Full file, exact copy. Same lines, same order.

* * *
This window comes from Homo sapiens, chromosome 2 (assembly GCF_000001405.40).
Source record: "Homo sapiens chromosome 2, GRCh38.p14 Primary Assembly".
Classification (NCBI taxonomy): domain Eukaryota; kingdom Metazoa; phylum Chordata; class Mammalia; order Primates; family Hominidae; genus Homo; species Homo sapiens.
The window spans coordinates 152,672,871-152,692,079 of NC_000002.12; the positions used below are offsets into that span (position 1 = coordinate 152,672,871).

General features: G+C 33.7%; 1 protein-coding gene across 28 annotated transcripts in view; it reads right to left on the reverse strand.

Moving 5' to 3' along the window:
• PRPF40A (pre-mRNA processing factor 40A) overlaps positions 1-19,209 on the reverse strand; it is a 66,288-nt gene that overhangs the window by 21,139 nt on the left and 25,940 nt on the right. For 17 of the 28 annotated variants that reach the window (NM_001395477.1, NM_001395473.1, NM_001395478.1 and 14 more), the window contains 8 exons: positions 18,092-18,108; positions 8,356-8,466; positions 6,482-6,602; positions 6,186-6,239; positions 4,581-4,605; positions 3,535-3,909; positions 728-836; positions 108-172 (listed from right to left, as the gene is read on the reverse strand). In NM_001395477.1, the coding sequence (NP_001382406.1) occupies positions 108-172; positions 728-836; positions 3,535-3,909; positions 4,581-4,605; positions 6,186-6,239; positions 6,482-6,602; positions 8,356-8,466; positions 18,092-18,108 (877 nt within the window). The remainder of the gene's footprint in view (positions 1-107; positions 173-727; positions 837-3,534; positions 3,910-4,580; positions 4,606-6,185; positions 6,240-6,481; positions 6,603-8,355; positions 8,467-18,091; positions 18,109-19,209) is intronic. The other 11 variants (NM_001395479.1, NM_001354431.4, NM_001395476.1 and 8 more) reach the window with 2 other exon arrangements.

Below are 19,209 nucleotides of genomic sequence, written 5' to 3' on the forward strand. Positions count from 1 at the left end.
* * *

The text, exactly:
This window comes from Homo sapiens, chromosome 2 (assembly GCF_000001405.40).
Source record: "Homo sapiens chromosome 2, GRCh38.p14 Primary Assembly".
Classification (NCBI taxonomy): domain Eukaryota; kingdom Metazoa; phylum Chordata; class Mammalia; order Primates; family Hominidae; genus Homo; species Homo sapiens.
The window spans coordinates 152,672,871-152,692,079 of NC_000002.12; the positions used below are offsets into that span (position 1 = coordinate 152,672,871).

General features: G+C 33.7%; 1 protein-coding gene across 28 annotated transcripts in view; it reads right to left on the reverse strand.

Moving 5' to 3' along the window:
• PRPF40A (pre-mRNA processing factor 40A) overlaps positions 1-19,209 on the reverse strand; it is a 66,288-nt gene that overhangs the window by 21,139 nt on the left and 25,940 nt on the right. For 17 of the 28 annotated variants that reach the window (NM_001395477.1, NM_001395473.1, NM_001395478.1 and 14 more), the window contains 8 exons: positions 18,092-18,108; positions 8,356-8,466; positions 6,482-6,602; positions 6,186-6,239; positions 4,581-4,605; positions 3,535-3,909; positions 728-836; positions 108-172 (listed from right to left, as the gene is read on the reverse strand). In NM_001395477.1, the coding sequence (NP_001382406.1) occupies positions 108-172; positions 728-836; positions 3,535-3,909; positions 4,581-4,605; positions 6,186-6,239; positions 6,482-6,602; positions 8,356-8,466; positions 18,092-18,108 (877 nt within the window). The remainder of the gene's footprint in view (positions 1-107; positions 173-727; positions 837-3,534; positions 3,910-4,580; positions 4,606-6,185; positions 6,240-6,481; positions 6,603-8,355; positions 8,467-18,091; positions 18,109-19,209) is intronic. The other 11 variants (NM_001395479.1, NM_001354431.4, NM_001395476.1 and 8 more) reach the window with 2 other exon arrangements.

Below are 19,209 nucleotides of genomic sequence, written 5' to 3' on the forward strand. Positions count from 1 at the left end.